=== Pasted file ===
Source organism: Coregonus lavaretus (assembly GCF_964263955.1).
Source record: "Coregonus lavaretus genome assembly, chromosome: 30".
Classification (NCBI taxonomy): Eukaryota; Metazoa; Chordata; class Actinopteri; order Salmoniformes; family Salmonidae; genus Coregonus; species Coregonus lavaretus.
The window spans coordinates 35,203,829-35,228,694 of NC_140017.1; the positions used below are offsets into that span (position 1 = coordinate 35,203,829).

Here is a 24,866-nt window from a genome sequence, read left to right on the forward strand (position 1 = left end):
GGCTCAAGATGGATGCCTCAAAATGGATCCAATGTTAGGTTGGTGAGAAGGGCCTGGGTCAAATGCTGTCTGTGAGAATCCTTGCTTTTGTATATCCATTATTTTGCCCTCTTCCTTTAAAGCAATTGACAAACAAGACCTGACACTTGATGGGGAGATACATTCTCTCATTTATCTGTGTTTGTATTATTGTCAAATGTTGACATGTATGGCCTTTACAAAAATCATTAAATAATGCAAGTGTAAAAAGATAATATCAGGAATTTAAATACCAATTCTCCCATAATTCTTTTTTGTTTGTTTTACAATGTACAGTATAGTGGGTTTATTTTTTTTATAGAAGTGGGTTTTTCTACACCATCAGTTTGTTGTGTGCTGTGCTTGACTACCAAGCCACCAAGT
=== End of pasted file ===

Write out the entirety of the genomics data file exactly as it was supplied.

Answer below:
Source organism: Coregonus lavaretus (assembly GCF_964263955.1).
Source record: "Coregonus lavaretus genome assembly, chromosome: 30".
Classification (NCBI taxonomy): Eukaryota; Metazoa; Chordata; class Actinopteri; order Salmoniformes; family Salmonidae; genus Coregonus; species Coregonus lavaretus.
The window spans coordinates 35,203,829-35,228,694 of NC_140017.1; the positions used below are offsets into that span (position 1 = coordinate 35,203,829).

Here is a 24,866-nt window from a genome sequence, read left to right on the forward strand (position 1 = left end):
GGCTCAAGATGGATGCCTCAAAATGGATCCAATGTTAGGTTGGTGAGAAGGGCCTGGGTCAAATGCTGTCTGTGAGAATCCTTGCTTTTGTATATCCATTATTTTGCCCTCTTCCTTTAAAGCAATTGACAAACAAGACCTGACACTTGATGGGGAGATACATTCTCTCATTTATCTGTGTTTGTATTATTGTCAAATGTTGACATGTATGGCCTTTACAAAAATCATTAAATAATGCAAGTGTAAAAAGATAATATCAGGAATTTAAATACCAATTCTCCCATAATTCTTTTTTGTTTGTTTTACAATGTACAGTATAGTGGGTTTATTTTTTTTATAGAAGTGGGTTTTTCTACACCATCAGTTTGTTGTGTGCTGTGCTTGACTACCAAGCCACCAAGT